I feel that masculinity or manhood doesn’t only stop with how a man looks or what he does, it’s how he supports the women in his life, his environment, and everywhere in-between. For me, a real man is one who refuses to put a barrier in front of women and how they live. It starts with the mother and how she nurtures her son to behave, how to look at manhood differently. I think masculinity is missing tolerance, acceptance and feminism.

New Orleans Airlift, The Trans-National, 2019. Installation view: Sharjah Biennial 14, 2019.
Commissioned by Sharjah Art Foundation.

There must have been some challenging moments in establishing Arabian Gazelles.
My first media appearance was an eye-opener. I was getting ready for the interview on-set, and there was a guy sitting there getting ready for an interview as well. He turned and said, “I am a psychologist and in my practice women who are passionate about these kinds of sports are probably having problems with their marriage.” I calmly replied, “If there was a guy sitting here in my place setting up a supercar club, would you tell him the same? Would you think he has problems with his marriage because of his passion for supercars?” That was the moment when I realised that this was not going to be easy.

Was your family supportive about your passion for supercars? Was it something you grew up with?
My dad was very supportive. I’ve always wanted to be a pilot like him, and so the closest thing was really to drive a car. After a very long flight I remember he’d come back home and take me to empty parking lots to teach me how to drive. My mother would go crazy as I was only 12 years old back then but my dad would insist. He’d always tell her, “She wants to drive, so I’ll teach her how to.”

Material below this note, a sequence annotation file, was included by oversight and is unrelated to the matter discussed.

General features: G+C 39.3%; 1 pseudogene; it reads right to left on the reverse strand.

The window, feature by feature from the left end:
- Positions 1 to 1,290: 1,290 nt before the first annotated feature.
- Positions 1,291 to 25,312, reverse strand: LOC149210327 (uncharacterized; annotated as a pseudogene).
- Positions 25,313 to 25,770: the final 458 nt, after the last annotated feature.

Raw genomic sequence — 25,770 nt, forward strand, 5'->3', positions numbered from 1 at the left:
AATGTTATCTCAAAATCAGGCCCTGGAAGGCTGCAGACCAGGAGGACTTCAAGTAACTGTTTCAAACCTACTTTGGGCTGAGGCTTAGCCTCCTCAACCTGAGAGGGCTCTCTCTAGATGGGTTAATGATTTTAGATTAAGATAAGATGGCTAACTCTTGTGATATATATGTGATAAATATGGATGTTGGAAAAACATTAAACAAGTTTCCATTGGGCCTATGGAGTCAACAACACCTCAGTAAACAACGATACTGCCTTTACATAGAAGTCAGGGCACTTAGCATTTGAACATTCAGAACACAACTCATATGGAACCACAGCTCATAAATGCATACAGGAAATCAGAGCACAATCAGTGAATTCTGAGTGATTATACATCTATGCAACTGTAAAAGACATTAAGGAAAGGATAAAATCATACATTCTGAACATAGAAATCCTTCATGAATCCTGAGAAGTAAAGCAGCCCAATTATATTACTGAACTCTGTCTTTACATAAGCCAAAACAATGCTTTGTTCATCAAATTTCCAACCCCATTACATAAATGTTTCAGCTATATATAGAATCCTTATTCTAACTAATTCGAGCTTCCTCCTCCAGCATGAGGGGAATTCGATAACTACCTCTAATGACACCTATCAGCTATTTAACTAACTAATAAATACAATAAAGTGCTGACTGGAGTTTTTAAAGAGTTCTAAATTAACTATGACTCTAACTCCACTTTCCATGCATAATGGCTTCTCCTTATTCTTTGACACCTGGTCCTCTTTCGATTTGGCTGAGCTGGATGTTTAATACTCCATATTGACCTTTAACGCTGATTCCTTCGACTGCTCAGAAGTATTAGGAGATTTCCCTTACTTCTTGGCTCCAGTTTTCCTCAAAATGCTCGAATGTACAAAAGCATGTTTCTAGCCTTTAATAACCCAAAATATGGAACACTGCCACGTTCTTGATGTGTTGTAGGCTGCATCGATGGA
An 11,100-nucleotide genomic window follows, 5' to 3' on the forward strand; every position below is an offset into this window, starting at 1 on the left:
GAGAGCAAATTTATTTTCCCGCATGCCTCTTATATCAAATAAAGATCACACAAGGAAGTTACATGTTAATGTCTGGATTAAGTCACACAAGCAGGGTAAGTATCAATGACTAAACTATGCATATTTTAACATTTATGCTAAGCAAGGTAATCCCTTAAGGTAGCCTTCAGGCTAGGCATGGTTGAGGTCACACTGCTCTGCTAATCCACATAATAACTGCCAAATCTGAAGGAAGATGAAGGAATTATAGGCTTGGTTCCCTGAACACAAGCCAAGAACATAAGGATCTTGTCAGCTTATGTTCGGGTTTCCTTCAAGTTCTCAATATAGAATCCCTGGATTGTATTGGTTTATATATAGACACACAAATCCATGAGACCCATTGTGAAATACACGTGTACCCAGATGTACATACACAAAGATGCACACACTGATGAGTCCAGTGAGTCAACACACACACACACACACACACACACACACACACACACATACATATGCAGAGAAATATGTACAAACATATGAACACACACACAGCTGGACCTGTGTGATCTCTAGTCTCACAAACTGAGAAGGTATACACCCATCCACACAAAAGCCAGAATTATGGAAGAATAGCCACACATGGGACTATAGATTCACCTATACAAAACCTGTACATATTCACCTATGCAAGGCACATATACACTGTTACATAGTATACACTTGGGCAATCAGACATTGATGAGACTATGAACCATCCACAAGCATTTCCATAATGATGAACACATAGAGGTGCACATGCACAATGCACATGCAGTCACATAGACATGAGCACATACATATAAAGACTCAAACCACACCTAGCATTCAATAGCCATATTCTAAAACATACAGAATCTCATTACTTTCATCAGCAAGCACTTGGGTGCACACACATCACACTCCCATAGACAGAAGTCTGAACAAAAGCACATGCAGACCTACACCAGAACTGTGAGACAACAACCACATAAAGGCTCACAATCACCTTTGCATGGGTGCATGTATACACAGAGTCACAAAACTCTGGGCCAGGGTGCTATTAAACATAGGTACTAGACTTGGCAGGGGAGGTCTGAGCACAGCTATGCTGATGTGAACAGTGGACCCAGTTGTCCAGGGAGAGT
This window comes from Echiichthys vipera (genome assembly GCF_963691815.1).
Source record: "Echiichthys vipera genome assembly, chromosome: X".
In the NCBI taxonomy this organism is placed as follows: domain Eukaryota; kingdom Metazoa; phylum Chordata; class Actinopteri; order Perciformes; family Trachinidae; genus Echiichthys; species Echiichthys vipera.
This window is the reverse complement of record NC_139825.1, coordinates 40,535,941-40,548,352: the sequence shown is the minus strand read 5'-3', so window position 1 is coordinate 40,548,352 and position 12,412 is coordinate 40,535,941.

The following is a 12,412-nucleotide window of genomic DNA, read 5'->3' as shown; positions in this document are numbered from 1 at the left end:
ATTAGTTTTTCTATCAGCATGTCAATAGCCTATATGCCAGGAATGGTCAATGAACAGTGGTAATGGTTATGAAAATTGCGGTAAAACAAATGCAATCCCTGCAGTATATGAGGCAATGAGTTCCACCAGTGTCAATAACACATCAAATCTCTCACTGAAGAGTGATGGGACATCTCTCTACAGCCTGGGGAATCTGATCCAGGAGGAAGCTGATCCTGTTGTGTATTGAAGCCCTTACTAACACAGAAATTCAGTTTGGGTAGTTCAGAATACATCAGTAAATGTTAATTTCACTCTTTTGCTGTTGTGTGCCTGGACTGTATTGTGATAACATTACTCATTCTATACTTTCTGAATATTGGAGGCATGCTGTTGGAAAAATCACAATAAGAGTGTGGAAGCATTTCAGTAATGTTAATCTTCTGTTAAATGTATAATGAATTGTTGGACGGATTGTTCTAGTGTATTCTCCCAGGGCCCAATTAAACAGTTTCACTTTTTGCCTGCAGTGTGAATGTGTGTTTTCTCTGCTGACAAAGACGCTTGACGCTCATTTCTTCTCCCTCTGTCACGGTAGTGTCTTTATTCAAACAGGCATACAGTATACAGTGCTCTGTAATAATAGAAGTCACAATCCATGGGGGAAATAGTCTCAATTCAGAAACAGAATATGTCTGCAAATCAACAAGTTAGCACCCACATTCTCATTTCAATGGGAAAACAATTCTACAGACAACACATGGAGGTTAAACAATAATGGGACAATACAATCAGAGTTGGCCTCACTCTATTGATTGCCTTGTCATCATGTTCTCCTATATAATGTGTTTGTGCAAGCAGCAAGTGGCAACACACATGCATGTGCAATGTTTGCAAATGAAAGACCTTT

The Gazelles have been already registered as the first female-only supercar club in the KSA. Tell us more about it.
Yes, we’re opening in Saudi soon, we have registered the club already. It’s just too early to release and celebrate the club – that’s one step ahead.

What do you think about the car industry in the region?
It doesn’t have enough women in it – that’s my main thought. I want more women owning car manufacturing businesses, I want the sponsors to see the value in this club and to put money in it. I want business owners to listen to what women have to say.

What’s next for the Arabian Gazelles?
Ideally, I want to connect all the women who have this passion all over the world, step by step. I receive a lot of requests from women around the world to become a member of the club. I’ve been asked for international membership, to create Gazelles around the world, like Gazelles of South Africa, Gazelles of USA, and so on. We, the Gazelles, want to be connected, and to eventually change the landscape of this hobby.

What do you think of millennial-era feminism?
I dare say the media has portrayed a rigid understanding of feminism, so now most of this generation are saying, “That’s really not for me. I don’t believe in feminism but I do support all of the policies, like equal opportunity.”

What do you think Arab societies need the most at the moment?
Tolerance and more Arab role models in all walks of life.

How do you imagine the future for women in the region?
All that I have done for the Gazelles so far was because of women. As more women throughout the Arab world start their own businesses, break down gender barriers and push through the glass ceiling, those pioneers will become an example for other women. They can inspire them to imagine what’s possible for an Arab woman.

Words: Amira Elraghy